During a speech last Friday night, President Trump condemned the NFL players who have decided to take a knee during the national anthem that is traditionally performed before every football game. Trump brashly referred to players like Colin Kaepernick as ‘sons of b*tches’ and urged NFL owners to fire any player who disrespects the national anthem and our flag by kneeling while it is played. Before yesterday’s game, more football players knelt in protest of the national anthem than ever before. The entire Steelers team (besides for Alejandro Villanueva – a former army ranger) remained in the locker room during the national anthem. It seems as though players may be protesting Trump more than anything else.

What do players say they’re protesting against?

In all honesty, I’m still unsure what exactly players like Kaepernick are protesting. When asked, they seem to mention racial injustice, especially the unfair manner in which people of color are treated by police. Assuming that this is the general issue that the NFL protesters are seeking to shine a light on, I see this as 2 distinct issues: systemic racism vs. police brutality/government tyranny.

It seems difficult for a massive group of mostly black millionaires (well-deserved as their wealth is) to complain that they are victims of a systemically racist society. I believe that nearly everyone has advantages and disadvantages in life, and that just about anyone can attain success in this great country if they put in some honest work.

If they are protesting police brutality/unaccountability, on the other hand, I would agree that it’s a concerning issue throughout the US, and I would add that all types of Americans are affected by violent cops – even white nurses from Utah. If they went about their protest in a more inclusive fashion, they may be more likely to gain support from me and many others like me.

I wish that Terrell Suggs would come out and announce that he’s kneeling because he’s sick of the Right and the Left conspiring against American citizens in authoritarian fashion in their efforts to take away every last bit of liberty we have. I wish that Eric Reid called for police who beat or kill restrained suspects to be punished like the rest of us. I wish that Kaepernick would encourage his fans to vote libertarian so that we could begin our long journey back to freedom – freedom to keep our income, freedom to protect ourselves from government and criminals, freedom to open a business. But I’m not holding my breath.

Is the first amendment relevant?

To the confused Americans on both sides, the first amendment protection of free speech only applies to the government and guarantees that government cannot punish people for speech. It is not a moral justification for any type of speech, nor does it force employers to tolerate such speech.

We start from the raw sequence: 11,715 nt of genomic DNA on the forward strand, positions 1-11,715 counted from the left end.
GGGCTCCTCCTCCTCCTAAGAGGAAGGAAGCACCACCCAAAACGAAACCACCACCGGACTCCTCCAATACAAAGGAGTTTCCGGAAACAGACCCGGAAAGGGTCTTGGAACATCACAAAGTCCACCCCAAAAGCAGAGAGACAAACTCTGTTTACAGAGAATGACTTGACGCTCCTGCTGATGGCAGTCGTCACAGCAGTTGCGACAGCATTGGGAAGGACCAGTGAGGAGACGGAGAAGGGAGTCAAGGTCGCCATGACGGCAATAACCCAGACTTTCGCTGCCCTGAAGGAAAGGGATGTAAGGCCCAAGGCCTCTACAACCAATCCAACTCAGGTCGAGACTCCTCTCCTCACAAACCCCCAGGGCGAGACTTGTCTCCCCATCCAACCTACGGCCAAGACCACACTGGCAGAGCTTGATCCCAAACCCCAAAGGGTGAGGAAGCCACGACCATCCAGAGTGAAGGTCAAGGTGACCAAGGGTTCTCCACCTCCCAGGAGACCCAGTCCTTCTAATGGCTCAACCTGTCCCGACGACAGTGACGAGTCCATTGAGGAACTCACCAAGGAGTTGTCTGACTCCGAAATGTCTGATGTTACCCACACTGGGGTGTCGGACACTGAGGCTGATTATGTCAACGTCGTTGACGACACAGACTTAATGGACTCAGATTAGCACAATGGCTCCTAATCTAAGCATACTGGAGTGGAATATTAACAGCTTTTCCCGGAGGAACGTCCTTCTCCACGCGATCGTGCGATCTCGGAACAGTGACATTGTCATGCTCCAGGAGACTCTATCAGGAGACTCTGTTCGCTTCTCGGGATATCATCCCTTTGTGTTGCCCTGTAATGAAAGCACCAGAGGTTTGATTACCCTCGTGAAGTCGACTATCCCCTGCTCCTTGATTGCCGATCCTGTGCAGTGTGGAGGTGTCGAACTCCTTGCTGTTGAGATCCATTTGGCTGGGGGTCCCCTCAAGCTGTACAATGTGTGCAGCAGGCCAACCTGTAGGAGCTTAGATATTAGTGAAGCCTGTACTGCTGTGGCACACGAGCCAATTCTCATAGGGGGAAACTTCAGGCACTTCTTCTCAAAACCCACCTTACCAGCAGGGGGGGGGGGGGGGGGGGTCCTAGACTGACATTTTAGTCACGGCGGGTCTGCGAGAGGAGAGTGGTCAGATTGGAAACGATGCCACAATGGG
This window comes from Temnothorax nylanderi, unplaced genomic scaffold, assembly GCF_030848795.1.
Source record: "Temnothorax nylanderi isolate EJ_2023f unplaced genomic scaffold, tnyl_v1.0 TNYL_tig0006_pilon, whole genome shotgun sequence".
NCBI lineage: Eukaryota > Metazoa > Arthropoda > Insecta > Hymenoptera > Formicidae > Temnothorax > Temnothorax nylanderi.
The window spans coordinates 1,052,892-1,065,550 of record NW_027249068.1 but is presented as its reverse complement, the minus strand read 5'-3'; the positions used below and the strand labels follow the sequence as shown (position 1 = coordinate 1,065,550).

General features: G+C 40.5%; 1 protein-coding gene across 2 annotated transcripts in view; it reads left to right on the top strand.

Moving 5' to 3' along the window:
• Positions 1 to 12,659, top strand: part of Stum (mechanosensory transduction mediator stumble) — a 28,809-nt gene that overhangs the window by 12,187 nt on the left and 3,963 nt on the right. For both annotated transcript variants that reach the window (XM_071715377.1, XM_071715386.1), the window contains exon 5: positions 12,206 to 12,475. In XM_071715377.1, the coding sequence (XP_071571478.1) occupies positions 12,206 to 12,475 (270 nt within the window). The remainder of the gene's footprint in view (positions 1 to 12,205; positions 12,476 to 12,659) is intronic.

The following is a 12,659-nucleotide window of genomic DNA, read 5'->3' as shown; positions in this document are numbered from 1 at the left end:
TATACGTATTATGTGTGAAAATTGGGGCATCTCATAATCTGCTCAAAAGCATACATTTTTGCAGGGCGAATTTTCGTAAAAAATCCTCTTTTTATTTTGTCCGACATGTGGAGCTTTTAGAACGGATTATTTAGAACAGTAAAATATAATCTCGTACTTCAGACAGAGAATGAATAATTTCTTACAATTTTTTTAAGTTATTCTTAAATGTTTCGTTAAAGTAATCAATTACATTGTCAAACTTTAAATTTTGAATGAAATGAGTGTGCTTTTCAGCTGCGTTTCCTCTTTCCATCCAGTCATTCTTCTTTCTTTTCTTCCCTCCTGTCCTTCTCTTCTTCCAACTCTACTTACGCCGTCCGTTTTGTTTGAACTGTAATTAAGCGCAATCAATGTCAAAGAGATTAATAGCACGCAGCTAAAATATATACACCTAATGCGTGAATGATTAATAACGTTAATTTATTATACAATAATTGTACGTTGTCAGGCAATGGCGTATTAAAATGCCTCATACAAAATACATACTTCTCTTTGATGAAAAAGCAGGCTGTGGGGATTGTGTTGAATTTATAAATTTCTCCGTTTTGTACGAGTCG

For Trump and Clinton and the other statists who are calling for laws to mandate reverence for the flag, I recommend you read George Orwell’s ‘1984’ and visit North Korea, where it is actually mandatory to respect the flag and the government.

Why did Trump get involved?

I heard someone mention on Breitbart’s radio show a few days ago that Trump may have once again thrown us all off of the important issue by throwing some red meat at the media, and they fell for the bait hook, line, and sinker. (And therefore, so did we) What did Trump want to distract us from? Well, you may recall the term ‘Drain the Swamp’. It was pretty much Donald Trump’s campaign slogan. It referred to his promise to drain Washington D.C. of the career politicians that have inhabited it for 30-40 years in many cases. Mitch McConnell is perhaps the ultimate career politician, as he’s the Senate majority leader. A super PAC associated with McConnell spent $4.2 million on Luther Strange’s campaign to replace now-attorney general Jeff Sessions as US senator from Alabama. Trump is seemingly throwing his weight behind Strange in opposition to conservative Roy Moore as a show of good faith/arranged agreement with McConnell, likely in exchange for something legislative or some other type of favor to be returned some time down the road. Trump wants as few people as possible to know that he is endorsing and campaigning for the exact type of politician that his campaign was predicated on removing. This is likely just a distraction, and it’s working as well as Trump could have hoped!